Applications of Systems of Linear Inequalities

Learning Outcomes

  • Interpret graphs and solutions to systems of linear inequalities

In our first example we will show how to write and graph a system of linear inequalities that models the amount of sales needed to obtain a specific amount of money.


Cathy is selling ice cream cones at a school fundraiser. She is selling two sizes: small (which has [latex]1[/latex] scoop) and large (which has [latex]2[/latex] scoops). She knows that she can get a maximum of [latex]70[/latex] scoops of ice cream out of her supply. She charges [latex]$3[/latex] for a small cone and [latex]$5[/latex] for a large cone.

Cathy wants to earn at least [latex]$120[/latex] to give back to the school. Write and graph a system of inequalities that models this situation.

In a previous example for finding a solution to a system of linear equations, we introduced a manufacturer’s cost and revenue equations:

Cost: [latex]y=0.85x+35,000[/latex]

Revenue: [latex]y=1.55x[/latex]


The cost equation is shown in blue in the graph below, and the revenue equation is graphed in orange. The point at which the two lines intersect is called the break-even point. We learned that this is the solution to the system of linear equations that cause the cost and revenue equations to equal each other. Note how the lines shown only represent where [latex]x\ge0, y\ge0[/latex]. It is easy to forget to include this part in the graph.

The shaded region to the right of the break-even point represents quantities where the company makes a profit. The region to the left represents quantities where the company suffers a loss.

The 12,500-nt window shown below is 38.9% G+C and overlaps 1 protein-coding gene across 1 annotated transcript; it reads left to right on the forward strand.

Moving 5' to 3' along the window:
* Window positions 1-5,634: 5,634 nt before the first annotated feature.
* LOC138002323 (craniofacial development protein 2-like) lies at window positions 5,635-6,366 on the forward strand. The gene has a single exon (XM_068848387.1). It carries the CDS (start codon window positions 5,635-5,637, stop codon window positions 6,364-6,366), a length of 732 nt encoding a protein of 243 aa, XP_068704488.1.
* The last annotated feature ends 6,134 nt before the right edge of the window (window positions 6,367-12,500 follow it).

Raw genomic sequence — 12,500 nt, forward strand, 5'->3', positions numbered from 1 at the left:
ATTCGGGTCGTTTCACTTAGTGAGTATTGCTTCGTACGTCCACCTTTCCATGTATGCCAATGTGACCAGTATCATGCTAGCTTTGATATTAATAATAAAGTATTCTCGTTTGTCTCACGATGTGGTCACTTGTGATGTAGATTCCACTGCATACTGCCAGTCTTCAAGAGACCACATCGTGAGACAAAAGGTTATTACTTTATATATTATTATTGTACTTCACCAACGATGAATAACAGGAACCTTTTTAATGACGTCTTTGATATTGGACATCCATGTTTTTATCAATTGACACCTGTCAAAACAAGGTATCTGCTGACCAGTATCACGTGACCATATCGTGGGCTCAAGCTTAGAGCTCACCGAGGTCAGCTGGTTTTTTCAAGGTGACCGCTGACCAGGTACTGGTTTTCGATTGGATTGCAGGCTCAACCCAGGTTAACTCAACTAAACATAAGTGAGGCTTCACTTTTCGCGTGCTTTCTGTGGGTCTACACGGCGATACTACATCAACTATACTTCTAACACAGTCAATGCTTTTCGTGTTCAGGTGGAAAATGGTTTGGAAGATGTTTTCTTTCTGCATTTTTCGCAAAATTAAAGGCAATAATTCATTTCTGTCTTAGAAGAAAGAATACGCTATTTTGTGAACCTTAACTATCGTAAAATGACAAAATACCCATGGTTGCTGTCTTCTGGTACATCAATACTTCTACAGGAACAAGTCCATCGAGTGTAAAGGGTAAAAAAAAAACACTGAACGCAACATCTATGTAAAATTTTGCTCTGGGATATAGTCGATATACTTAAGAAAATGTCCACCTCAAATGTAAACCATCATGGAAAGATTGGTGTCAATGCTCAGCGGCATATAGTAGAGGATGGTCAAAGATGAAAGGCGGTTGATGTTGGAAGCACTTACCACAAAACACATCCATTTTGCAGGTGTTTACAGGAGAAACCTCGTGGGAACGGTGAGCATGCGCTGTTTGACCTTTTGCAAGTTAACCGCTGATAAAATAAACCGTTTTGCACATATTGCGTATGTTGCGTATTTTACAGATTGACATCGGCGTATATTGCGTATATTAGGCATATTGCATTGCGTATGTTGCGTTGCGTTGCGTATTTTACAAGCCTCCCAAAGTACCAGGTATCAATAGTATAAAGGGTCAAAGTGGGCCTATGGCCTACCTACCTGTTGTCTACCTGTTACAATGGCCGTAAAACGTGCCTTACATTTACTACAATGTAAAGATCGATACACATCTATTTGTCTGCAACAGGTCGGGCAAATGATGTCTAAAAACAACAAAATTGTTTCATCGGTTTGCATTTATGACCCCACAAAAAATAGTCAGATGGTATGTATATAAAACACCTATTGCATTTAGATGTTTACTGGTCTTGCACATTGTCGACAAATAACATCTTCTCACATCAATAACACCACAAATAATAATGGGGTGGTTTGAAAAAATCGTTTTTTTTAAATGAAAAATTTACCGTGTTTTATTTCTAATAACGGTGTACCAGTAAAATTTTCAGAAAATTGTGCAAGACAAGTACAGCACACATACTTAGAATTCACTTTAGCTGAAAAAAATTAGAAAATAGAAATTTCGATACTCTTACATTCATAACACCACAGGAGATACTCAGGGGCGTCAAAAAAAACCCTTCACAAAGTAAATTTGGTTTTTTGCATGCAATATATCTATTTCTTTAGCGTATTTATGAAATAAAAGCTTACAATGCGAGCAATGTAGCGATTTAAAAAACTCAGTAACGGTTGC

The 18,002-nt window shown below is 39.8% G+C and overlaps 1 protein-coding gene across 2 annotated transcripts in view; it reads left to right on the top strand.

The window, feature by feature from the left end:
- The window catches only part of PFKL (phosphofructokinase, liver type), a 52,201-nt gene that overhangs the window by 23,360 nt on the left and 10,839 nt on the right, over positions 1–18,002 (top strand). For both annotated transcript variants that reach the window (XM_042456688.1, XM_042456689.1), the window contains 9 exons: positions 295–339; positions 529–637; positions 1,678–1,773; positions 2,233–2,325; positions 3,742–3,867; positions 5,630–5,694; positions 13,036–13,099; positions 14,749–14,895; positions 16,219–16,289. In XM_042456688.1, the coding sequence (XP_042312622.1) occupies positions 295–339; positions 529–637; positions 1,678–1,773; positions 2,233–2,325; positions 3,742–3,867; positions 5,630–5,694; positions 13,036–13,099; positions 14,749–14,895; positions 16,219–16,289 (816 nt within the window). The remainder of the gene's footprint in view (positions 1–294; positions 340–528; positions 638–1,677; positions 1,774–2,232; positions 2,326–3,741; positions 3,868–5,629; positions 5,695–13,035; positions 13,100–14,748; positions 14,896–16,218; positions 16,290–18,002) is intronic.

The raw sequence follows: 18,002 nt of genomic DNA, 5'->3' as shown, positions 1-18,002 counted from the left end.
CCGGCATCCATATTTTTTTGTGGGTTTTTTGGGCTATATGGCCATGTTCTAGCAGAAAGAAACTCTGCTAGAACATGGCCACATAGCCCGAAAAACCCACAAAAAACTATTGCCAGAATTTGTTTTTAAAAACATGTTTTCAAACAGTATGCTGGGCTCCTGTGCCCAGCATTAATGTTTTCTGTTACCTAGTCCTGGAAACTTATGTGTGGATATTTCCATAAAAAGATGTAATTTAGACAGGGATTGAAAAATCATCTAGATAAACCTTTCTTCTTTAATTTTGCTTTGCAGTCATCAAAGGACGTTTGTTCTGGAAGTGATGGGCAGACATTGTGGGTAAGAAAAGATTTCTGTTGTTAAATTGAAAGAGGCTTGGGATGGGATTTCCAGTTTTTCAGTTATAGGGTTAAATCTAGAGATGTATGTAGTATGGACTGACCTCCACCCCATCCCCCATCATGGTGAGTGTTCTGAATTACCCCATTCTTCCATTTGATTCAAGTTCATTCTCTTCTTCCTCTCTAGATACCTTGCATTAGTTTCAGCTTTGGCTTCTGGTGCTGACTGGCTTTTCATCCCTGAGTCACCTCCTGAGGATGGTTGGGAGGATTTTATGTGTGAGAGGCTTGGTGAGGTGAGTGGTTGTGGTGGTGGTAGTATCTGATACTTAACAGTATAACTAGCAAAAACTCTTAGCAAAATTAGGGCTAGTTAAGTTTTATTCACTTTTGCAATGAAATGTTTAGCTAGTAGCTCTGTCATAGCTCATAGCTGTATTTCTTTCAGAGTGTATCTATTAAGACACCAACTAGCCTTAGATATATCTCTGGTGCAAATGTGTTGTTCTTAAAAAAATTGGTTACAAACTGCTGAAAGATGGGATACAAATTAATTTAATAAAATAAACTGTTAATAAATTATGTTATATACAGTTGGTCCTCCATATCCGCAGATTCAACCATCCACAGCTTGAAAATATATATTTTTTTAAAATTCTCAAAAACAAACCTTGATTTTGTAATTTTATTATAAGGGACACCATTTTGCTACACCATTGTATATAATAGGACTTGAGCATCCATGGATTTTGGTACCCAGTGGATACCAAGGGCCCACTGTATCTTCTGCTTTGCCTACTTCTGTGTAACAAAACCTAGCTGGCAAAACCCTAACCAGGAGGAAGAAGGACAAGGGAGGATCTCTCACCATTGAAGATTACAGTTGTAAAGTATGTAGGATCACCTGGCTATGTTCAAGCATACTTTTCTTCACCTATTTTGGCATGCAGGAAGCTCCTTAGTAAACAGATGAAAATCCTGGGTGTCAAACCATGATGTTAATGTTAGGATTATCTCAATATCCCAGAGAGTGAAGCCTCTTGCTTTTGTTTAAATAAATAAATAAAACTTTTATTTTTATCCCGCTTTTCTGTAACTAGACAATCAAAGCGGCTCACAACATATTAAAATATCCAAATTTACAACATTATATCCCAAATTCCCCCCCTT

In the next example, you will see how the information you learned about systems of linear inequalities can be applied to answering questions about cost and revenue.

A graph showing money in dollars on the y axis and quantity on the x axis. A line representing cost and a line representing revenue cross at the break-even point of fifty thousand, seventy-seven thousand five hundred. The cost line's equation is C(x)=0.85x+35,000. The revenue line's equation is R(x)=1.55x. The shaded space between the two lines to the right of the break-even point is labeled profit.

Note how the blue shaded region between the cost and revenue equations is labeled profit. This is the “sweet spot” that the company wants to achieve where they produce enough bike frames at a minimal enough cost to make money. They do not want more money going out than coming in!


Define the profit region for the skateboard manufacturing business using inequalities given the system of linear equations:

Cost: [latex]y=0.85x+35,000[/latex]

Revenue: [latex]y=1.55x[/latex]

[latex]x\ge0, y\ge0[/latex]

In the following video, you will see an example of how to find the break-even point for a small sno-cone business.

Below is one more video example about solving an application using a system of linear inequalities.

We have seen that systems of linear equations and inequalities can help to define market behaviors that are very helpful to businesses. The intersection of cost and revenue equations gives the break-even point and also helps define the region where a company will make a profit.